Liver transplantation has become a widely accepted form of treatment for numerous end-stage liver diseases.
Bile acids may decrease the degree of allograft rejection after liver transplantation.
This may occur by changing the expression of major histocompatibility complex class molecules in bile duct epithelium and central vein endothelium.
Dr Chen Gluud and colleagues assessed the beneficial and harmful effects of bile acids for liver-transplanted patients.
The research team performed searches of the Cochrane Hepato-Biliary Group Trials Register, CENTRAL, MEDLINE, and EMBASE to 2003.
The team also searched The Chinese Biomedical Database to 2002.
The researchers included all randomized clinical trials comparing any dose of bile acids or duration of treatment in liver-transplanted patients versus placebo.
Randomized clinical trials that compared bile treatment but had no intervention, or another intervention were also included.
The team included randomized clinical trials irrespective of blinding, language, and publication status.
|6 out of 7 randomized trials identified evaluated ursodeoxycholic acid vs placebo|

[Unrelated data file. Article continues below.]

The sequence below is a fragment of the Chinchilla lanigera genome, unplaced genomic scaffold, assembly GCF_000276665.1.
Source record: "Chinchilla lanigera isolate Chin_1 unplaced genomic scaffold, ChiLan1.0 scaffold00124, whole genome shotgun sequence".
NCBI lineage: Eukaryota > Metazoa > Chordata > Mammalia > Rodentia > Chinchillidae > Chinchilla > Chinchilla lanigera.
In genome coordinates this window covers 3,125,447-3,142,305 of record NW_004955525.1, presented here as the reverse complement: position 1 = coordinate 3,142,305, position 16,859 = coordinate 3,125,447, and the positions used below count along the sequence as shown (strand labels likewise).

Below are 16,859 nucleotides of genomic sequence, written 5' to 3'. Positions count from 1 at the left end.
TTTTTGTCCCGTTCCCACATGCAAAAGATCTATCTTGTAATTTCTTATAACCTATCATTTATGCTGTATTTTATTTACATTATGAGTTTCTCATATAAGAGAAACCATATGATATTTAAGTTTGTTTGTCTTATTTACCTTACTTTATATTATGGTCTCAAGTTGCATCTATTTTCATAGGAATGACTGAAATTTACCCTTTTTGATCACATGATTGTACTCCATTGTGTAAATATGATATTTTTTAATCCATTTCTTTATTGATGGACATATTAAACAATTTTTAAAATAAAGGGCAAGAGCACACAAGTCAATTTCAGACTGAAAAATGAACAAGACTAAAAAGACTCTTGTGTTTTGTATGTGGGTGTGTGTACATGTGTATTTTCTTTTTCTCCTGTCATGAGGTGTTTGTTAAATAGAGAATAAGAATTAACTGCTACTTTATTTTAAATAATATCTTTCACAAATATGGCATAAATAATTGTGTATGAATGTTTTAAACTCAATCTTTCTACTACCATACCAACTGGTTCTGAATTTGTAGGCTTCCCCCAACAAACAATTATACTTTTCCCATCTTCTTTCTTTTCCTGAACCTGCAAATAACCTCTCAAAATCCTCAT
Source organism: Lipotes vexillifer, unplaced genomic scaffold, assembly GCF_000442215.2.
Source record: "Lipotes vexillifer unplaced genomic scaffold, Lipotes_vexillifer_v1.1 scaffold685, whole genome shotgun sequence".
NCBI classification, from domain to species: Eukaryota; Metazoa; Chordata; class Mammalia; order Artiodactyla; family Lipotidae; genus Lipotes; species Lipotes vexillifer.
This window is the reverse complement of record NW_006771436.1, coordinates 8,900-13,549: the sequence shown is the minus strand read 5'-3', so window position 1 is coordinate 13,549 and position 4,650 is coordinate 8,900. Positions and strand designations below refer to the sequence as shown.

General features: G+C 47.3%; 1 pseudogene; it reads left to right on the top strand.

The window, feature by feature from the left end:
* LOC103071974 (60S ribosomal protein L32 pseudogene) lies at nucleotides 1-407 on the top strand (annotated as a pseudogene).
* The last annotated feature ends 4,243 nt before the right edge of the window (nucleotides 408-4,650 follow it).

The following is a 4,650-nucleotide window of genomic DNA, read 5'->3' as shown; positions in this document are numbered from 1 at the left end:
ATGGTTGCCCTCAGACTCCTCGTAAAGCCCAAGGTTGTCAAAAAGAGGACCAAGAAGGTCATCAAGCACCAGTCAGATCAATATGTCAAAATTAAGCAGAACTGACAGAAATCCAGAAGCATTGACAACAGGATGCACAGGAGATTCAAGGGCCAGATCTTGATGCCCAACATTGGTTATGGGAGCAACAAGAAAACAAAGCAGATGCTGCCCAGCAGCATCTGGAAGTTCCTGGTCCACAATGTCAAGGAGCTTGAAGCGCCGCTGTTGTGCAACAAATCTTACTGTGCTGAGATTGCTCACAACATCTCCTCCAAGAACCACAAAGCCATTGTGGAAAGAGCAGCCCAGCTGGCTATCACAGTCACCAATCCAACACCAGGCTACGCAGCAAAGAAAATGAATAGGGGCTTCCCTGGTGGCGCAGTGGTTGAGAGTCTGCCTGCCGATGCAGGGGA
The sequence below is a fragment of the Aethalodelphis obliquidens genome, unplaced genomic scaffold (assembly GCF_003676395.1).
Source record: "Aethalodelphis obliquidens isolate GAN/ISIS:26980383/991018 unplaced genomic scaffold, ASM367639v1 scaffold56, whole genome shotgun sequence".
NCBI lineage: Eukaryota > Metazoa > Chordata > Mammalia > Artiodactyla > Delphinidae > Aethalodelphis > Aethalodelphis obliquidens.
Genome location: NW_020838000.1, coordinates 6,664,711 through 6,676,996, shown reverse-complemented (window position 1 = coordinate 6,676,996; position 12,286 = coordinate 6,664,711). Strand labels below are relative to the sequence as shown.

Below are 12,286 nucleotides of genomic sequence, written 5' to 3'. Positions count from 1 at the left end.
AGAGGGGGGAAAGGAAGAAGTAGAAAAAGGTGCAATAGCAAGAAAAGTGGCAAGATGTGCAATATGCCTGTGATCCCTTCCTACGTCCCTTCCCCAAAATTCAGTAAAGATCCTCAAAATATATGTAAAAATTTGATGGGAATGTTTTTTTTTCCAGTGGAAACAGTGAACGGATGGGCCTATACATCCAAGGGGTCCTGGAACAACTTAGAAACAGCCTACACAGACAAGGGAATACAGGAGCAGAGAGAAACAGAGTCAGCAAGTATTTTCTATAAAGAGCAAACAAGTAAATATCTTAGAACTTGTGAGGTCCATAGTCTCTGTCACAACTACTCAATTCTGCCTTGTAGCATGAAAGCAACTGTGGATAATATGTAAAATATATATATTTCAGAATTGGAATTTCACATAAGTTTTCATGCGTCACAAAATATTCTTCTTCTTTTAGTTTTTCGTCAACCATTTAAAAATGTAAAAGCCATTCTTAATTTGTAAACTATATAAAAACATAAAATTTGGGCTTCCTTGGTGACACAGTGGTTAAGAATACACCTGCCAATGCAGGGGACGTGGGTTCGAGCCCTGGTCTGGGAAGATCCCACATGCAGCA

|The Cochrane Database of Systematic Reviews|
The researchers independently extracted and validated the data.
The methodological quality of the trials was evaluated from the method for generation of the allocation sequence, and allocation concealment.
The team also considered double blinding, and follow-up as part of the methodological quality assessment.
The team used intention-to-treat principle to perform meta-analyses.
The outcomes were presented as relative risk or weighted mean difference, both with 95% confidence intervals.
The research team identified 7 randomised trials, of which 6 evaluated ursodeoxycholic acid versus placebo or no intervention.
A further 1 of these trials evaluated tauro-ursodeoxycholic acid versus no intervention with a total of 335 liver-transplanted patients.
The team noted that the administration of bile acids began 1 day or more after liver transplantation.
All patients received the standard triple-drug immunosuppressive regimen of steroids, azathioprine, and cyclosporine or tacrolimus.
The triple-drug regimen was used to suppress the allograft rejection response after liver transplantation.
The team found that bile acids did not significantly reduce all-cause mortality, or mortality related to allograft rejection.
In addition, the team found that bile acids did not reduce retransplantation, acute cellular rejection, or number of patients with steroid-resistant rejection.
Bile acids significantly reduced the number of patients who had chronic rejection in a fixed-effect model but not in a random-effects model.
The researchers noted that bile acids were safe and well tolerated by liver-transplanted patients.
Dr Gluud's team concludes, “Bile acids do not seem to have significant beneficial effects in liver-transplanted patients.”